#### Case-Sensitive Lookups in Excel: 4 Methods (+XLSX-Download)

**By definition, the VLOOKUP formula is not case-sensitive. Case-sensitive means, that it matters if you use capital letters or small letters. For instance, a VLOOKUP search for “AAA” will return the same value as for “aaa” or “Aaa”. But in some cases, you want to differentiate between capital and small letters. So how do you proceed? In this article, you learn how to make VLOOKUP, HLOOKUP, INDEX/MATCH and SUMIFS case-sensitive.**

#### VLOOKUP to the Left in Excel. Yes, It’s Possible!

**The VLOOKUP formula in its base version only works from left to right. The search column must be located on the left-hand side of the return column. What if your data doesn’t have such structure? There is a way for using the VLOOKUP to the left but it requires an array form of the formula. It’s often worth considering alternative formulas though. Here is everything you should know.**

#### Multi-Condition VLOOKUP and INDEX/MATCH (+Excel-Download)

**There are many cases in which you want to conduct a lookup with several search criteria. As of now only the SUMIFS formula allows a multi-condition lookup. Unfortunately, SUMIFS only works for numeric values (including dates) as the return value. If you want to return text, there is no direct method.**

#### CHOOSE Formula in Excel: Everything You Should Know

**The CHOOSE formula in Excel is one of those, which is quite unknown. It can be very helpful though: For example it can easily convert the weekday-number into the weekday name. Often, it is used within other formulas. In this article you learn everything you need to know about the formula.**

#### Combine Text in Excel: 4 Best Ways (+Download)

**Excel offers three distinct formulas as well as a fourth way to combine multiple text cells into one cell. There are countless examples in which you might need this: Combine given– and family names or preparing primary keys for multi-conditional lookups. For example, in a VLOOKUP or INDEX/MATCH formula combination. In this article you learn 4 methods and in the end, you learn how to deal with a large range of cells.**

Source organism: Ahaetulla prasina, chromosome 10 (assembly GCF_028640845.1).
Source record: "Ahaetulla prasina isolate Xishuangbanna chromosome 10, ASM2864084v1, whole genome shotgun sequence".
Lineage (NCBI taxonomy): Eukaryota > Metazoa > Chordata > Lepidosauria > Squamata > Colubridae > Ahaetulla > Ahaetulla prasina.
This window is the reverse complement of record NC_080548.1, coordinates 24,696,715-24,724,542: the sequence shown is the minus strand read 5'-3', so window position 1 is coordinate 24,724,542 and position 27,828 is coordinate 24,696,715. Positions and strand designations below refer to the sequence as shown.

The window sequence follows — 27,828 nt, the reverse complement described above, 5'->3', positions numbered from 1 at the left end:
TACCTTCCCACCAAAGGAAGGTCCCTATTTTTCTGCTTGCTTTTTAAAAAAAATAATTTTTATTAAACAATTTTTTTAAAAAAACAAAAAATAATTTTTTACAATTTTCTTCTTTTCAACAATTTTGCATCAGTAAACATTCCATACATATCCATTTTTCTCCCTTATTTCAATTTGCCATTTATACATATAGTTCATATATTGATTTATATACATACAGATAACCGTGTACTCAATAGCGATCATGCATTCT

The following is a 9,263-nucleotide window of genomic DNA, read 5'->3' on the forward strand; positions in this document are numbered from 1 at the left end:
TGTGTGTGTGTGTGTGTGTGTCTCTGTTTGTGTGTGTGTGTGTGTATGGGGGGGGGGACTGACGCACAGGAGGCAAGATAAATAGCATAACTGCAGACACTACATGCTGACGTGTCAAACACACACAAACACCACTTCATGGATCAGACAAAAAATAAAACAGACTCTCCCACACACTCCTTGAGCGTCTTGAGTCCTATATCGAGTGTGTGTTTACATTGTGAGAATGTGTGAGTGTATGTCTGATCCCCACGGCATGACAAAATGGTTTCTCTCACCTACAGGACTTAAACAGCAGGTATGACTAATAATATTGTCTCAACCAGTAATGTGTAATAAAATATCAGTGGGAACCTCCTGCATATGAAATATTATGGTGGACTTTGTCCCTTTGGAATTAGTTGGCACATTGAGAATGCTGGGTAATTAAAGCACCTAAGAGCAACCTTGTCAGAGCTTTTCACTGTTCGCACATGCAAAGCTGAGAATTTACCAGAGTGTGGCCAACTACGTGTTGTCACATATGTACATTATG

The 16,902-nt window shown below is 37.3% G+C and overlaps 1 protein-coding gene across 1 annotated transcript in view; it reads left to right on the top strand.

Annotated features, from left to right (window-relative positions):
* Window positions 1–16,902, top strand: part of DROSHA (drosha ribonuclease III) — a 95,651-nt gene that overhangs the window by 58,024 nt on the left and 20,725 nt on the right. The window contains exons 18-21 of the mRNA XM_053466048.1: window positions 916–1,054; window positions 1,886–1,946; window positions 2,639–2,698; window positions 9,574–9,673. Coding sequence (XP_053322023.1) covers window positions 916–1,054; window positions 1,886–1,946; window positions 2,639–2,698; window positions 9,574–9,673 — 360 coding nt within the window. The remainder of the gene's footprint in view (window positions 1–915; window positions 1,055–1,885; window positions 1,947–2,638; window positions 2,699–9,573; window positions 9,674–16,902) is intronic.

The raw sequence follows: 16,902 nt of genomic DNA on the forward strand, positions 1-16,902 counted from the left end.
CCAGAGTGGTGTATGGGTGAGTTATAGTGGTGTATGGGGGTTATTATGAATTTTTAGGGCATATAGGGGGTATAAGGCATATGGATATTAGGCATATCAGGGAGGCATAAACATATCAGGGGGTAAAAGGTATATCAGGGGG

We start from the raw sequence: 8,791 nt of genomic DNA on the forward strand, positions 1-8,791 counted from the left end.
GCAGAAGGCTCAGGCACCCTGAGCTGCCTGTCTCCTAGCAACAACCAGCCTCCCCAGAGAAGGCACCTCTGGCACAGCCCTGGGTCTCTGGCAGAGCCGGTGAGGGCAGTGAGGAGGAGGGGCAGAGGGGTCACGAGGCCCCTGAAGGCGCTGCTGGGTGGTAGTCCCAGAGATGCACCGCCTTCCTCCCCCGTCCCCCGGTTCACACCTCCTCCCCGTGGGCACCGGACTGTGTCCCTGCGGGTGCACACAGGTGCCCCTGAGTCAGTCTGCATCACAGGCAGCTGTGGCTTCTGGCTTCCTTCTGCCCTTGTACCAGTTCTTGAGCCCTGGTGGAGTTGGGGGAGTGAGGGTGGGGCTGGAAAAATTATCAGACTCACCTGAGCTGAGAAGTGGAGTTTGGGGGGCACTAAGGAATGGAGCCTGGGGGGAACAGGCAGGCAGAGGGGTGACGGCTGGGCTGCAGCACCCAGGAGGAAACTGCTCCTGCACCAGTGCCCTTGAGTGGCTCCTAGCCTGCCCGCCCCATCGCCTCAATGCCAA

#### FIND & SEARCH in Excel: How and When to Use These Formulas

**The two formulas FIND and SEARCH in Excel are very similar. They search through a cell or some text for a keyword or character. Once found, they return the number of characters, at which the keyword starts. Let’s learn how to use them and explore the differences of the two formulas.**

#### How to Replace Text with the SUBSTITUTE Formula in Excel

Sometimes, you need to change text in a systematic way: If you want to replace some text with new text, there are two options. If you only want to do it once, using the Find-and-Replace dialogue is probably the fastest choice. If you want to do it repeatedly or don’t want to mess with your input data, you should try the SUBSTITUTE formula.

#### LOOKUP: Everything You Should Know about the Very Unknown Excel Formula

**Besides the well-known VLOOKUP formula, there is a similar formula in Excel: LOOKUP. The formula is very unkown and hardly used. But there are good reasons why you should not use the LOOKUP formula. Let’s start with the basics about the formula and then talk about why you should avoid it.**

#### Dictionary for Excel Formulas

**Microsoft Excel supports many languages. In total, you can use Excel in 107 different languages. Many of these languages also use local formula names. For example, VLOOKUP is called SVERWEIS in German, BUSCARV in Spanish or DÜŞEYARA in Turkish. Fortunately, you don’t need to remember different formula names because Excel automatically translates the formulas to your language. However, in some cases you need to know the local formula term. Please refer to our comprehensive dictionary below.**

#### LEN Formula: Get the Number of Characters in Excel

You need to know how many characters does the cell contain?